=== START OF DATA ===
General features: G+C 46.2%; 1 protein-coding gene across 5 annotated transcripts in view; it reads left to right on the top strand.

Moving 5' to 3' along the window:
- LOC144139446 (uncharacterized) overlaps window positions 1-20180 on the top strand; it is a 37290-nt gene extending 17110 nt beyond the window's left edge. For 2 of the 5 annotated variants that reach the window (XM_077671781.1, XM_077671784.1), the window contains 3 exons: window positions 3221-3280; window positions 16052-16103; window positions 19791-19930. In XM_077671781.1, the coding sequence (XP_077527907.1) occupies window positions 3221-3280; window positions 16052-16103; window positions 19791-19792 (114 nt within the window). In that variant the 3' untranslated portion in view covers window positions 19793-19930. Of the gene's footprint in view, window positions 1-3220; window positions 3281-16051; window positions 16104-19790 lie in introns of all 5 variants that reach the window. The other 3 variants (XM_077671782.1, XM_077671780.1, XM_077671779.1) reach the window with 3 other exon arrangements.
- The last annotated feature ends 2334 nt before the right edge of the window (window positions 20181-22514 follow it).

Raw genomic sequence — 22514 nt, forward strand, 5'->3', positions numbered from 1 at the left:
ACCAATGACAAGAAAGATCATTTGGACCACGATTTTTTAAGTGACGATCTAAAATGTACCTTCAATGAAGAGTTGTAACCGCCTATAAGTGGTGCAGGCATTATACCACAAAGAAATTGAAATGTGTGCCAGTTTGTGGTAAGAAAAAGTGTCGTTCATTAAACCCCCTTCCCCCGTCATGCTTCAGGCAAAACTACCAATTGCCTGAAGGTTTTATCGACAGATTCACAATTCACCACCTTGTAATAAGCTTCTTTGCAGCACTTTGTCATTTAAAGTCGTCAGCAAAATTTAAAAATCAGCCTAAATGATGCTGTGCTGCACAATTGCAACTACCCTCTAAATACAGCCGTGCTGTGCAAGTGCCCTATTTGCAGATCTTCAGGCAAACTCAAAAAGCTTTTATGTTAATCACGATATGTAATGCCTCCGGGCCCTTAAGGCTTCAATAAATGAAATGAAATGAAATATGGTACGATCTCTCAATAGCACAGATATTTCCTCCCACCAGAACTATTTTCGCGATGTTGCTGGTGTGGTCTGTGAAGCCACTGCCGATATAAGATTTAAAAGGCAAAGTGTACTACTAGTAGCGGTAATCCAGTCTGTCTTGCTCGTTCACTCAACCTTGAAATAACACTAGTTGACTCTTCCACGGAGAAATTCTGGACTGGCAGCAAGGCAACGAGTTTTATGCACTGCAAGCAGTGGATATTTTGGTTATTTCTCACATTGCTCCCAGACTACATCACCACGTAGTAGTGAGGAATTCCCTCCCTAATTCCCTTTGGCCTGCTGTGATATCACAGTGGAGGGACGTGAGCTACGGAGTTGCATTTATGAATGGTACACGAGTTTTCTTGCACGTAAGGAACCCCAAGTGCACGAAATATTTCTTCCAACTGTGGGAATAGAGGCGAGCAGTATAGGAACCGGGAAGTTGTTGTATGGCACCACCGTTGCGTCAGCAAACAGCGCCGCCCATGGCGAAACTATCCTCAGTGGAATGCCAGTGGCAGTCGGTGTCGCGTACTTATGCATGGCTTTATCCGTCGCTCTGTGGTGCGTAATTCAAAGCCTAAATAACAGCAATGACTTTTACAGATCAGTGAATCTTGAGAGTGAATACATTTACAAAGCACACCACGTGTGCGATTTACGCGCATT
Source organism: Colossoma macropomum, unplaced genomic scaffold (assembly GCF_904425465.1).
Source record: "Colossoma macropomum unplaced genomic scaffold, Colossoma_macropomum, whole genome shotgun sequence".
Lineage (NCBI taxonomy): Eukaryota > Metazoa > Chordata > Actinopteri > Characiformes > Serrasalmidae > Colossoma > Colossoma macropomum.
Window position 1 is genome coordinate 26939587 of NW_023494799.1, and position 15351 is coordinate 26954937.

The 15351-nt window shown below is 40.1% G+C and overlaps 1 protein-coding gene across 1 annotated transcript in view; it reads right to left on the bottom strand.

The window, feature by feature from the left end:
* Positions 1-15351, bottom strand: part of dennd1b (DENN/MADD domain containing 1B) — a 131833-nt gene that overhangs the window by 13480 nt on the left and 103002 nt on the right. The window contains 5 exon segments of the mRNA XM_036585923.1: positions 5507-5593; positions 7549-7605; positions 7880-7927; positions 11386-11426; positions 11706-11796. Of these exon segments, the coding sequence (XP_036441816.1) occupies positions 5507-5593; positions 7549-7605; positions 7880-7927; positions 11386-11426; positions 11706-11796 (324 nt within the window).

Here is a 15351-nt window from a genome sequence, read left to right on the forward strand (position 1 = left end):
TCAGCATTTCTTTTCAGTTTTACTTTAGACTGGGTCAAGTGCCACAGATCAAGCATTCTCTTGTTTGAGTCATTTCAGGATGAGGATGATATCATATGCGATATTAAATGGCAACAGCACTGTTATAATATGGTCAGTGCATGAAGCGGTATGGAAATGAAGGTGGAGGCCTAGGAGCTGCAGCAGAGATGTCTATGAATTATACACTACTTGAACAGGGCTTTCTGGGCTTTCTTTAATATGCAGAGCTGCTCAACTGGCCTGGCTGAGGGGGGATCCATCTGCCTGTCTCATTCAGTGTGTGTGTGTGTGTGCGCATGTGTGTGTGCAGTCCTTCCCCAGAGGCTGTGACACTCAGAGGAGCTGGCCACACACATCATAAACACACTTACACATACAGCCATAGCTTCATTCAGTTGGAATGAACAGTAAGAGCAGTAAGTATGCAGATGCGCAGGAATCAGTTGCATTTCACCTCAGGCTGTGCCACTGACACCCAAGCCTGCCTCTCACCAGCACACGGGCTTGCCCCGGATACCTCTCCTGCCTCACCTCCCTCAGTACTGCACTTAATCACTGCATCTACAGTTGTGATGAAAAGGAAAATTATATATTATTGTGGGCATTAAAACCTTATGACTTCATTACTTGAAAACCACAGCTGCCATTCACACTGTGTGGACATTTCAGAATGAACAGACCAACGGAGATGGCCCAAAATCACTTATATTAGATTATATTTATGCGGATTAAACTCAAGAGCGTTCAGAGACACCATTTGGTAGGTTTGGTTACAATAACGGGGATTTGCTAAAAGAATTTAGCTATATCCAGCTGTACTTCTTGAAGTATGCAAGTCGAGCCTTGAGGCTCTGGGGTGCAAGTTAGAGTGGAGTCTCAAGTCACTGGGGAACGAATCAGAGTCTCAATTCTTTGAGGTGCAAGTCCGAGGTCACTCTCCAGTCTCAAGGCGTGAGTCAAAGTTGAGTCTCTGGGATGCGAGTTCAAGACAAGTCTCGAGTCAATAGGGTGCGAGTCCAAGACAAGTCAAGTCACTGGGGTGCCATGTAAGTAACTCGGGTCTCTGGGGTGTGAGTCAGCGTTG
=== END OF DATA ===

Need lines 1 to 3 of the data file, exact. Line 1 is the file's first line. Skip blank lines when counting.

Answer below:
General features: G+C 46.2%; 1 protein-coding gene across 5 annotated transcripts in view; it reads left to right on the top strand.

Moving 5' to 3' along the window:
- LOC144139446 (uncharacterized) overlaps window positions 1-20180 on the top strand; it is a 37290-nt gene extending 17110 nt beyond the window's left edge. For 2 of the 5 annotated variants that reach the window (XM_077671781.1, XM_077671784.1), the window contains 3 exons: window positions 3221-3280; window positions 16052-16103; window positions 19791-19930. In XM_077671781.1, the coding sequence (XP_077527907.1) occupies window positions 3221-3280; window positions 16052-16103; window positions 19791-19792 (114 nt within the window). In that variant the 3' untranslated portion in view covers window positions 19793-19930. Of the gene's footprint in view, window positions 1-3220; window positions 3281-16051; window positions 16104-19790 lie in introns of all 5 variants that reach the window. The other 3 variants (XM_077671782.1, XM_077671780.1, XM_077671779.1) reach the window with 3 other exon arrangements.